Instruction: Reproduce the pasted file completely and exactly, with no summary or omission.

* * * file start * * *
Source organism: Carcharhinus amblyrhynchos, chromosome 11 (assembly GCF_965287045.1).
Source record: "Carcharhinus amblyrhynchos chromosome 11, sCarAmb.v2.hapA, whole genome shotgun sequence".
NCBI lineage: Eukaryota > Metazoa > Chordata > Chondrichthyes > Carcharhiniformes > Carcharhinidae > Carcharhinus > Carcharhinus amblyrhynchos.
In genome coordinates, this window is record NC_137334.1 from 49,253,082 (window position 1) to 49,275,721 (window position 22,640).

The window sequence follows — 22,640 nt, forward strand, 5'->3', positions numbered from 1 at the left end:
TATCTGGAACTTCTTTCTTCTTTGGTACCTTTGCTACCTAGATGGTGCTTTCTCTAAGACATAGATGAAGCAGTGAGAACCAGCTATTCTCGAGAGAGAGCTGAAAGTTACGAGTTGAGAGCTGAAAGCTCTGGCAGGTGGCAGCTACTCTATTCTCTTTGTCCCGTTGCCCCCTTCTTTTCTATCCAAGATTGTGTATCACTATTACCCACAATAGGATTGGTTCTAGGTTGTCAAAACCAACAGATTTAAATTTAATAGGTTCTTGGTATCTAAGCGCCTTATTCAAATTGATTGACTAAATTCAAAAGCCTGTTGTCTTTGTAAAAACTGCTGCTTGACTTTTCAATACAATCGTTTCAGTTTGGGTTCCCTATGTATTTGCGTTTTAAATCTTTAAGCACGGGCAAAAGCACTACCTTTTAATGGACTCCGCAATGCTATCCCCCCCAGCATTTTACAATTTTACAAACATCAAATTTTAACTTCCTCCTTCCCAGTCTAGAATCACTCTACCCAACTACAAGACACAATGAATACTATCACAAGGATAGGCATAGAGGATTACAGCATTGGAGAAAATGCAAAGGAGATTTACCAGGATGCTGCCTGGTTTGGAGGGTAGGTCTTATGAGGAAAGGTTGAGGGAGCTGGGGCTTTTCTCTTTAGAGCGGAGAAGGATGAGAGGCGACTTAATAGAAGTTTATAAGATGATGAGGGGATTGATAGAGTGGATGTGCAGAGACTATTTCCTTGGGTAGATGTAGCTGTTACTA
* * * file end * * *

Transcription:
Source organism: Carcharhinus amblyrhynchos, chromosome 11 (assembly GCF_965287045.1).
Source record: "Carcharhinus amblyrhynchos chromosome 11, sCarAmb.v2.hapA, whole genome shotgun sequence".
NCBI lineage: Eukaryota > Metazoa > Chordata > Chondrichthyes > Carcharhiniformes > Carcharhinidae > Carcharhinus > Carcharhinus amblyrhynchos.
In genome coordinates, this window is record NC_137334.1 from 49,253,082 (window position 1) to 49,275,721 (window position 22,640).

The window sequence follows — 22,640 nt, forward strand, 5'->3', positions numbered from 1 at the left end:
TATCTGGAACTTCTTTCTTCTTTGGTACCTTTGCTACCTAGATGGTGCTTTCTCTAAGACATAGATGAAGCAGTGAGAACCAGCTATTCTCGAGAGAGAGCTGAAAGTTACGAGTTGAGAGCTGAAAGCTCTGGCAGGTGGCAGCTACTCTATTCTCTTTGTCCCGTTGCCCCCTTCTTTTCTATCCAAGATTGTGTATCACTATTACCCACAATAGGATTGGTTCTAGGTTGTCAAAACCAACAGATTTAAATTTAATAGGTTCTTGGTATCTAAGCGCCTTATTCAAATTGATTGACTAAATTCAAAAGCCTGTTGTCTTTGTAAAAACTGCTGCTTGACTTTTCAATACAATCGTTTCAGTTTGGGTTCCCTATGTATTTGCGTTTTAAATCTTTAAGCACGGGCAAAAGCACTACCTTTTAATGGACTCCGCAATGCTATCCCCCCCAGCATTTTACAATTTTACAAACATCAAATTTTAACTTCCTCCTTCCCAGTCTAGAATCACTCTACCCAACTACAAGACACAATGAATACTATCACAAGGATAGGCATAGAGGATTACAGCATTGGAGAAAATGCAAAGGAGATTTACCAGGATGCTGCCTGGTTTGGAGGGTAGGTCTTATGAGGAAAGGTTGAGGGAGCTGGGGCTTTTCTCTTTAGAGCGGAGAAGGATGAGAGGCGACTTAATAGAAGTTTATAAGATGATGAGGGGATTGATAGAGTGGATGTGCAGAGACTATTTCCTTGGGTAGATGTAGCTGTTACTA